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E07906: Jerome, in his On illustrious men, states that *Lucianus/Loukianos of Antioch (theologian and martyr of Nicomedia and Helenopolis, S00151) and *Phileas (bishop of Thmuis, martyr of Alexandria, S00125) were both victims of the persecution of Maximinus in 311/313, and that Lucianus died in Nicomedia but was buried in Helenopolis (both in north-west Asia Minor, near Constantinople). Written in Latin in Bethlehem (Palestine), 392/393.

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posted on 27.05.2020, 00:00 by robert
Jerome, On Illustrious Men (De viris inlustribus) 77 (Lucianus) and 78 (Phileas)

Lucianus, uir disertissimus, antiochenae ecclesiae presbyter tantum in scripturarum studio laborauit, ut usque nunc quaedam exemplaria scripturarum luciania nuncupentur. Feruntur eius de fide libelli et breues ad nonnullos epistulae.Passus Nicomediae ob confessionem Christi sub persecutione maximini sepultus que Helenopoli Bithyniae.

'Lucianus, a man of great talent, presbyter of the church at Antioch, was so diligent in the study of the Scriptures, that even now certain copies of the Scriptures bear the name of Lucian. Works of his, On faith, and short Epistles to various people are extant. He was put to death at Nicomedia for his confession of Christ in the persecution of Maximinus, and was buried at Helenopolis in Bithynia.'


Phileas de urbe Aegypti quae uocatur Thmuis, nobili genere et non paruis opibus, suscepto episcopatu, elegantissimum librum de martyrum laude conposuit et disputatione actorum habita aduersum iudicem, qui eum sacrificare cogebat, pro Christo capite truncatur eodem in Aegypto persecutionis auctore quo Lucianus Nicomediae.

'Phileas a resident of that Egyptian city which is called Thmuis, of noble family, and no small wealth, having become bishop, composed a finely written work in praise of martyrs and arguing against the judge who tried to compel him to offer sacrifices, was beheaded for Christ during the same persecution in which Lucianus was put to death at Nicomedia.'


Text: Richardson, 1896. Translation: Richardson, 1892.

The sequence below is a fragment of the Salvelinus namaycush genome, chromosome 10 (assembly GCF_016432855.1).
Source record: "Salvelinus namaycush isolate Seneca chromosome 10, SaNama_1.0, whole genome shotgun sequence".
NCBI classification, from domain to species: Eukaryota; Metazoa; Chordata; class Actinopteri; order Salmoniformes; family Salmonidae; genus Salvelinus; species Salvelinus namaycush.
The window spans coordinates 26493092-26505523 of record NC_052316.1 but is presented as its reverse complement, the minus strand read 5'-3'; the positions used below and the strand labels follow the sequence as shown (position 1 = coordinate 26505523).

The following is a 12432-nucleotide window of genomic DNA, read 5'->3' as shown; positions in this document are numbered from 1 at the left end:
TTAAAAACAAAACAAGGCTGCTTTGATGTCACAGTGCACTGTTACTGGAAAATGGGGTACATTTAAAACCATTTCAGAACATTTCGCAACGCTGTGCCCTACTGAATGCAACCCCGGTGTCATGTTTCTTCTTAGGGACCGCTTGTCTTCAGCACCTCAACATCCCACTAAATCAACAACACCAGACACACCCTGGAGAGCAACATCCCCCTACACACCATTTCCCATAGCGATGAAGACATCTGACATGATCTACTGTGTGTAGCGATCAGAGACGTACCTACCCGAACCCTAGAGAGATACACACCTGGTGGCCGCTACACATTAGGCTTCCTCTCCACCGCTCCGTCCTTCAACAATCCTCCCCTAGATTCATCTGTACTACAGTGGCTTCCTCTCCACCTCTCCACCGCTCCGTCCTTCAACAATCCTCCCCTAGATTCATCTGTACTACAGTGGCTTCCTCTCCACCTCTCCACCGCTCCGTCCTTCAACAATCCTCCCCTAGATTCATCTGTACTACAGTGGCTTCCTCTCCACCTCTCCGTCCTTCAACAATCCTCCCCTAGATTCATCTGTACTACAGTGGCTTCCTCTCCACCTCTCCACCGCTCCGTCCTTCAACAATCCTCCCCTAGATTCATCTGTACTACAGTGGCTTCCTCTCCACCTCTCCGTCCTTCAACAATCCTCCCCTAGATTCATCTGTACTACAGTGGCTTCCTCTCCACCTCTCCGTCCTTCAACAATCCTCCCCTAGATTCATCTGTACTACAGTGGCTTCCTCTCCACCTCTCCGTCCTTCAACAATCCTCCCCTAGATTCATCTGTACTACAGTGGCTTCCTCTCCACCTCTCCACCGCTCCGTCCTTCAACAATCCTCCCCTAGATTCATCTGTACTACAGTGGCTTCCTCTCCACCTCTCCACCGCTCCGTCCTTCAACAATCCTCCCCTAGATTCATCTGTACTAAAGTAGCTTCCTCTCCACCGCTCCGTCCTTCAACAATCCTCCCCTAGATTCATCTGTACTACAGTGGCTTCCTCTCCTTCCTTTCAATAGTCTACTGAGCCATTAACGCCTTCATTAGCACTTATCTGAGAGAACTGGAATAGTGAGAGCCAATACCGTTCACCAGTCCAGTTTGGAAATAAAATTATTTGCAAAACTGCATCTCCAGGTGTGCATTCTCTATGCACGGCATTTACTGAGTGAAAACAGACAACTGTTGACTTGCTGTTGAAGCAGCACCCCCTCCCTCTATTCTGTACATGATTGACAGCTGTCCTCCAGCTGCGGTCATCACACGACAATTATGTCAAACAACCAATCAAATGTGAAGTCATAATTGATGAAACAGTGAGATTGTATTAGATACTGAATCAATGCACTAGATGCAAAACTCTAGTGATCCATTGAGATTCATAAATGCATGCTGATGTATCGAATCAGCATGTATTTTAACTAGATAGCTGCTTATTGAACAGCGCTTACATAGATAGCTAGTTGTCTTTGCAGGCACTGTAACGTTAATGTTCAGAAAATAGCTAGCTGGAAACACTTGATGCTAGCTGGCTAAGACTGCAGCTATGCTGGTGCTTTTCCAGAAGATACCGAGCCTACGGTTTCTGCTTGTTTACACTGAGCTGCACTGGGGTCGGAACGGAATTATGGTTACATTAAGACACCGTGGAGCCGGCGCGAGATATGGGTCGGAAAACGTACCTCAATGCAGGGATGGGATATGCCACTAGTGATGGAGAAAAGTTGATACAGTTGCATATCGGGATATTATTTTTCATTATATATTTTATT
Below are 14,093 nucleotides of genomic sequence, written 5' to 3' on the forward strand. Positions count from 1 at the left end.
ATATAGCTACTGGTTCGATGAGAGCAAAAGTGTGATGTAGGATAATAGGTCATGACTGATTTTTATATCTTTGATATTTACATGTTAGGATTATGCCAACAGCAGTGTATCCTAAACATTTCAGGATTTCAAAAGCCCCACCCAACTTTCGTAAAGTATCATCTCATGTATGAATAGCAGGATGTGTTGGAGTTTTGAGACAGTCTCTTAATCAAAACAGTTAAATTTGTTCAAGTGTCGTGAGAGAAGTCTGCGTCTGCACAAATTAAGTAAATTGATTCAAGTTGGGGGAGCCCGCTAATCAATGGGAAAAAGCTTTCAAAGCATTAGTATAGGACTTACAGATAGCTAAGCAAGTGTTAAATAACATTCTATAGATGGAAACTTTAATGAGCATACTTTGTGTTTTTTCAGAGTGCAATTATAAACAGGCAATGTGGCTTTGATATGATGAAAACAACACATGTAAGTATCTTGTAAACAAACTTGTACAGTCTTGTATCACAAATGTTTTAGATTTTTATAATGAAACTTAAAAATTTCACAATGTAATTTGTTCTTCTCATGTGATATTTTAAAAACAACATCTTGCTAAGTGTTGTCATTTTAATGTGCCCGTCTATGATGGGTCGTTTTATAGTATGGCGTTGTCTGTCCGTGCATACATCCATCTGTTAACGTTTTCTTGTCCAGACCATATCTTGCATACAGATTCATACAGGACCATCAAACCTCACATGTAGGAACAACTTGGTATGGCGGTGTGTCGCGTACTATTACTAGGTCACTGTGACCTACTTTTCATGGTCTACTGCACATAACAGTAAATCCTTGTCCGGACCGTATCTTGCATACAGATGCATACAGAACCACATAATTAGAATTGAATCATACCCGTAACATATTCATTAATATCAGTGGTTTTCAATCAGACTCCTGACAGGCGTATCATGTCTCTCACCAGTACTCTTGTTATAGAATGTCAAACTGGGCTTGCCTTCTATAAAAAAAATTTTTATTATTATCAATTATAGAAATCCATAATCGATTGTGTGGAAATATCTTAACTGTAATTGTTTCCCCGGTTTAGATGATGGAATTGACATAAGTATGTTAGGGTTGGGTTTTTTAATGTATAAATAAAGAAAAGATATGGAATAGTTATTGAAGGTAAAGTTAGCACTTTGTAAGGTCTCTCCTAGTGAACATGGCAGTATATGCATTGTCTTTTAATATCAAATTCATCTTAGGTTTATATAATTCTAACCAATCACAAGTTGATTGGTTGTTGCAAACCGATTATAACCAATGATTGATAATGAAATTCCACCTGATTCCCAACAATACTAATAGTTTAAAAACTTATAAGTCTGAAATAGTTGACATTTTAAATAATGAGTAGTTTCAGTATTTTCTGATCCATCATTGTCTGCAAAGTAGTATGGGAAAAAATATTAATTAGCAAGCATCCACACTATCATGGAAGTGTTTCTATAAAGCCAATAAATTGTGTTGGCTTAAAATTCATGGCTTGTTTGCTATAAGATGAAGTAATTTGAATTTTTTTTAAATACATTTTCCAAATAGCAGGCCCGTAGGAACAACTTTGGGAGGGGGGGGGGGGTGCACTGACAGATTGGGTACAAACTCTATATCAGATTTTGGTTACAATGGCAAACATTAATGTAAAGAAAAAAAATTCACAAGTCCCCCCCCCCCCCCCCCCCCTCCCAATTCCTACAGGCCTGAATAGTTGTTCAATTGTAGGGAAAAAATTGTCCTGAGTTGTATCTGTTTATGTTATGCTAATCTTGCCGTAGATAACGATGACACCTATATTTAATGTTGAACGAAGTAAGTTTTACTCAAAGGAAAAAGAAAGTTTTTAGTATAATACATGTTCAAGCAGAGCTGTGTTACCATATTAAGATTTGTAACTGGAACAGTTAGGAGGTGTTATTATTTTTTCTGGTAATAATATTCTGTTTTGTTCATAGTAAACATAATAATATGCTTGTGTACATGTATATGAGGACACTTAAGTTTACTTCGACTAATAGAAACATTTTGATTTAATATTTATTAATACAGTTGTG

History

Evidence ID

E07906

Saint Name

Phileas, bishop of Thmuis, martyr of Alexandria : S00125 Loukianos/Lucian of Antioch, theologian and martyr of Nicomedia and Helenopolis : S00151

Saint Name in Source

Phileas Lucianus

Type of Evidence

Literary - Other

Language

Latin

Evidence not before

392

Evidence not after

393

Activity not before

303

Activity not after

313

Place of Evidence - Region

Palestine with Sinai

Place of Evidence - City, village, etc

Bethlehem

Place of evidence - City name in other Language(s)

Bethlehem Caesarea Maritima Καισάρεια Kaisareia Caesarea Kayseri Turris Stratonis

Major author/Major anonymous work

Jerome of Stridon

Cult activities - Places

Burial site of a saint - unspecified

Source

Jerome wrote this collection of very short biographies of 135 Christian authors at the beginning of his stay in Bethlehem in 392/393. Amongst the authors commemorated were several who suffered martyrdom (which Jerome records at the end of their biographies) and others (such as Eusebius of Vercelli and Hilary of Poitiers) who would later attract cult, but Jerome's purpose in writing De viris inlustribus was to show how many learned men there had been, and still were within the Christian church (he closes with a rather longer biography of himself!), rather than to encourage saintly cult. We have therefore only created database entries from the De viris inlustribus in the very few cases (such as this one) where Jerome happens to provide information that sheds significant light on the cult of a saint.

Bibliography

Text: Richardson, E.C., De viris inlustribus (Texte und Untersuchungen zur Geschichte der Altchristlichen Literatur, vol. 14/1a, Leipzig: J.C. Hinrichs'sche Buchhandlung, 1896), 1-56. Translation: Richardson, E.C., On Illustrious Men (Nicene and Post-Nicene Fathers, Second Series, vol. 3, Buffalo, NY: Christian Literature Publishing Co., 1892). Revised and edited by K. Knight. .

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Evidence -  The Cult of Saints in Late Antiquity

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